RICHMOND, Va. (AP) — Donald Trump dominated Virginia's coal country in the March GOP primary, but Texas Sen. Ted Cruz's strength with party insiders may win him the support of the area's delegates to the Republican National Convention.

Trump's campaign is set to face a crucial first test of its organizational strength in Virginia when state Republicans begin electing delegates Saturday. Those delegates could ultimately help decide who becomes the Republican presidential nominee at a contested national convention.

A few hundred Republicans are set to gather in Wytheville, a town of 8,000 in the state's southwest corner, to elect three delegates to the Republican National Convention. They will be the first delegates elected in Virginia, with the other 46 delegates being decided later this month and in May at other congressional district conventions and a state convention.

At first glance, the 9th Congressional District's local convention appears to be fertile ground for Trump, whose large margins of victory in the district helped him win Virginia as a whole in the March 1 primary. The district is home to the state's struggling coal country and populated by blue-collar, less-educated and rural voters who have gravitated strongly toward Trump. The billionaire businessman won every single county in the district, with majorities in some counties as high as 60 to 70 percent.

But the Cruz campaign is counting on a superior advantage with party insiders, both in Virginia and around the country, to get its preferred delegates elected.

With a recent loss in Wisconsin, Trump's chances of locking up a majority of delegates before the convention appear to be fading, making the delegate selection process all the more important. Virginia delegates will be bound by the results of the March 1 primary on the first vote, but will be free to vote for whomever they choose if there are subsequent rounds of votes.

To be able to vote in Saturday's event, Republicans had to first get elected at county-level GOP meetings. And some participants Saturday will have to drive more than two hours in the spread-out, mountainous district. Political watchers say these types of party insiders who take the time to register for and attend regional party meetings are more likely to back Cruz.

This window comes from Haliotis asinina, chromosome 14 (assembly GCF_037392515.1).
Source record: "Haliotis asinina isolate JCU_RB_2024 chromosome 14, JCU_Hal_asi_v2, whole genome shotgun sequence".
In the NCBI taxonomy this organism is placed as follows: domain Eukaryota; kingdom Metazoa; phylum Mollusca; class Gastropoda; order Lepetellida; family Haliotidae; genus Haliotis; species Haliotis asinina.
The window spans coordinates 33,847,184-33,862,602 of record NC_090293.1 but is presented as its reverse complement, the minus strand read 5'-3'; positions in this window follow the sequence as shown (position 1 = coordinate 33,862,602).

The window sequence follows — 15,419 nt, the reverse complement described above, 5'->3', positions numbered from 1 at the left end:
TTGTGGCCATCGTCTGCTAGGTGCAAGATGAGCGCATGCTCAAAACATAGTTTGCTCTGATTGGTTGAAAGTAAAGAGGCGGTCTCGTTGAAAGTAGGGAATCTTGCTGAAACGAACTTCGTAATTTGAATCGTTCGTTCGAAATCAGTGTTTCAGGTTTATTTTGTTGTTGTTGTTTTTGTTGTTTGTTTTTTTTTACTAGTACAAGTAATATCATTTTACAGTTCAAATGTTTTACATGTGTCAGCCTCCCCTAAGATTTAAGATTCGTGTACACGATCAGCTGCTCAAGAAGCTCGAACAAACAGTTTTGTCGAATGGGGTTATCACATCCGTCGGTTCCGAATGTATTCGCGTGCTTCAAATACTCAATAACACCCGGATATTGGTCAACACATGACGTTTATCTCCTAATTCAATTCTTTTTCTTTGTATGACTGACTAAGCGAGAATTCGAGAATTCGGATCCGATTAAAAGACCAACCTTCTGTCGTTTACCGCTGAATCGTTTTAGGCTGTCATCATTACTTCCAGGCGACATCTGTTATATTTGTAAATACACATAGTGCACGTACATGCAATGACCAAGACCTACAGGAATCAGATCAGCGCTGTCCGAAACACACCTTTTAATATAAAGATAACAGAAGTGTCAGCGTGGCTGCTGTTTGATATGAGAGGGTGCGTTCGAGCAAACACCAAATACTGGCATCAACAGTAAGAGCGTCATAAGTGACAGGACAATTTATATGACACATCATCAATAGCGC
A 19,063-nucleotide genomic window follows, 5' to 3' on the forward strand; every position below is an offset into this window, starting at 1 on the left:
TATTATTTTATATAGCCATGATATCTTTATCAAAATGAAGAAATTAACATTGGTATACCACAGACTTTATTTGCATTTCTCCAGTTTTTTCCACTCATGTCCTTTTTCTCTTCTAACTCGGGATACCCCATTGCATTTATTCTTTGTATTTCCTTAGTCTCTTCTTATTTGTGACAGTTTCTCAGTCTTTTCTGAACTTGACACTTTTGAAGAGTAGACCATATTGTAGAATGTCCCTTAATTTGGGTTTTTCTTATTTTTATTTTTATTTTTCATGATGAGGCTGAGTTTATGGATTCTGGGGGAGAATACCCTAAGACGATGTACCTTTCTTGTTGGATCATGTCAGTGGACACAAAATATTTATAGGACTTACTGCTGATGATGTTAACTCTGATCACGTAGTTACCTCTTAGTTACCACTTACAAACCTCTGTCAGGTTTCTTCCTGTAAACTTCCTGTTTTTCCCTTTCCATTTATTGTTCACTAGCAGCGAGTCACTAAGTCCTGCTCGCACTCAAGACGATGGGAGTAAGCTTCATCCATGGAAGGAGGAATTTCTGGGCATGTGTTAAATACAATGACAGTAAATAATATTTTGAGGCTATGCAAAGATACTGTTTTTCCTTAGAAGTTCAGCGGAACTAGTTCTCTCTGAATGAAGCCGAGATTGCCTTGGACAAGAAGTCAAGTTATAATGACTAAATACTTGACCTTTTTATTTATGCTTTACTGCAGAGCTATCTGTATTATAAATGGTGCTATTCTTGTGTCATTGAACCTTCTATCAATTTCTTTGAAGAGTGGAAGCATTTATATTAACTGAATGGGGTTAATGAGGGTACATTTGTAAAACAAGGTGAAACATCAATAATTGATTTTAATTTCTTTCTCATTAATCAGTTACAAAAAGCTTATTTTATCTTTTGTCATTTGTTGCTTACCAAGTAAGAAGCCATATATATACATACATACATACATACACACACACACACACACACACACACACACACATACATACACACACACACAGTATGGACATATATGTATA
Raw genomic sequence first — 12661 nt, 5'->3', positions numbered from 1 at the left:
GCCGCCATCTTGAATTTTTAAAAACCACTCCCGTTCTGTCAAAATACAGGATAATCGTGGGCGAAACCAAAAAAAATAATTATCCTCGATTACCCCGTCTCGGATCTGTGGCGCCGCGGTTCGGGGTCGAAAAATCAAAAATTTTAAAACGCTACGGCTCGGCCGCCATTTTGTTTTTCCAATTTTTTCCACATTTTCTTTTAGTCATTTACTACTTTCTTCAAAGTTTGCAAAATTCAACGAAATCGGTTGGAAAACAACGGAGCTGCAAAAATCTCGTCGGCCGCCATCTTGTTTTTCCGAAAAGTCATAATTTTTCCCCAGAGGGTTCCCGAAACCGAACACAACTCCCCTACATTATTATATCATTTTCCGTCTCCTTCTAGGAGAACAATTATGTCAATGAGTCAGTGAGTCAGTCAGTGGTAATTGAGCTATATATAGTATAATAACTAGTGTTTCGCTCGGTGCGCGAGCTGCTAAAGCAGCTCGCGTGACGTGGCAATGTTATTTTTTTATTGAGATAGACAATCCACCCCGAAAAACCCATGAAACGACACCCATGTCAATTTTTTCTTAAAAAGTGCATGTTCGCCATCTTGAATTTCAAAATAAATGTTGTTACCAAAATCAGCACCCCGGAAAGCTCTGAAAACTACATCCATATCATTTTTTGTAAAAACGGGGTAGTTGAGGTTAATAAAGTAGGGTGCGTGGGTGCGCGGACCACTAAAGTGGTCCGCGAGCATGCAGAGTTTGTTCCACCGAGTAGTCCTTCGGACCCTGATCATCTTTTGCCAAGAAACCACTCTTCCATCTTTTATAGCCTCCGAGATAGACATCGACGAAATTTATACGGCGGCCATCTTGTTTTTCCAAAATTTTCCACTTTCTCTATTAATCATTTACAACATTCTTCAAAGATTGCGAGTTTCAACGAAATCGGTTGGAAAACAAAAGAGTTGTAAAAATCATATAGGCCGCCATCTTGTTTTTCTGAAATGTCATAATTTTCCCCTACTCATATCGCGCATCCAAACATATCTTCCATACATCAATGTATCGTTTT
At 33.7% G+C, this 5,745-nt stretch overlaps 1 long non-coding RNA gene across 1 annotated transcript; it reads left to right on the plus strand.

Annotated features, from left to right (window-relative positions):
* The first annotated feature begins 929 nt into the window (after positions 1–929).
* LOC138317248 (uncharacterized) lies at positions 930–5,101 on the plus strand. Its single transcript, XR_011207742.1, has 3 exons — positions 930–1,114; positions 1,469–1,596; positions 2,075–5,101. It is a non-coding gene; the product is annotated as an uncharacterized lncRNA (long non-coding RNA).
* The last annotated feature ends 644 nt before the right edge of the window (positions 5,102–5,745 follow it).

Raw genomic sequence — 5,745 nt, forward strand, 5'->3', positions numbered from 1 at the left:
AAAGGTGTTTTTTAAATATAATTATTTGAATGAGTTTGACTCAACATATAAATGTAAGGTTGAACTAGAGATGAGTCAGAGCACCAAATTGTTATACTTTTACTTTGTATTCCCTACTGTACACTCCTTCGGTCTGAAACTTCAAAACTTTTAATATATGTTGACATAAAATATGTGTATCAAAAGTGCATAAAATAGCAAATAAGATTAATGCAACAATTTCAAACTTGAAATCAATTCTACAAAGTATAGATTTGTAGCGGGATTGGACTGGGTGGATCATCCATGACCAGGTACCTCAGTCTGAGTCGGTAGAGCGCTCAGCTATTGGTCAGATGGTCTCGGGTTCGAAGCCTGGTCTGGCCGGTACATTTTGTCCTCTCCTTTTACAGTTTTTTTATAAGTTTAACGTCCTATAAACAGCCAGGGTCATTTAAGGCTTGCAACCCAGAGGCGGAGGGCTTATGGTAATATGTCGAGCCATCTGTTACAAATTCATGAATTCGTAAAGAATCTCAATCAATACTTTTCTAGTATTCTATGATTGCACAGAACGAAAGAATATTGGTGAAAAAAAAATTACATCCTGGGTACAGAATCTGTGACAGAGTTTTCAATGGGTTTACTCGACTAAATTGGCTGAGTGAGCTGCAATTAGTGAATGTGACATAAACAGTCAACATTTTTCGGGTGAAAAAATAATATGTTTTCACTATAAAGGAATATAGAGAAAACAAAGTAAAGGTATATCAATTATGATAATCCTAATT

"The issue is who is going to these conventions," said Terry Kilgore, a Republican state House delegate whose son backs Cruz and is running to be a national convention delegate. "The Cruz people understand the game a little bit better."

Jack Morgan, a Trump supporter and former chairman of the 9th Congressional District Republican Committee, said many Trump supporters are first-time voters who are not familiar with what's involved in running or voting for delegates.

"A lot of Trump supporters are new to the cause," Morgan. "There's an obvious divide between the voters and the party insiders."

Bill Stanley, a state senator and chairman of the Cruz campaign in Virginia, said Cruz deliberately kept enthusiasm up among his grassroots supporters and for finding would-be delegates following the March primary.

"Trump's not been so organized in terms of having contact with people and getting them to run," Stanley said.

But Corey Stewart, a Prince William County official and Trump campaign chairman in Virginia, said the campaign is well-prepared for Saturday's convention. Stewart said the outcome of Saturday's convention should reflect how the district voted in March.

"If the Cruz people try and hijack the convention, that's clearly thwarting the will of the electorate," Stewart said.

Republicans in Northern Virginia's 10th Congressional District will be second to vote for their delegates on April 16.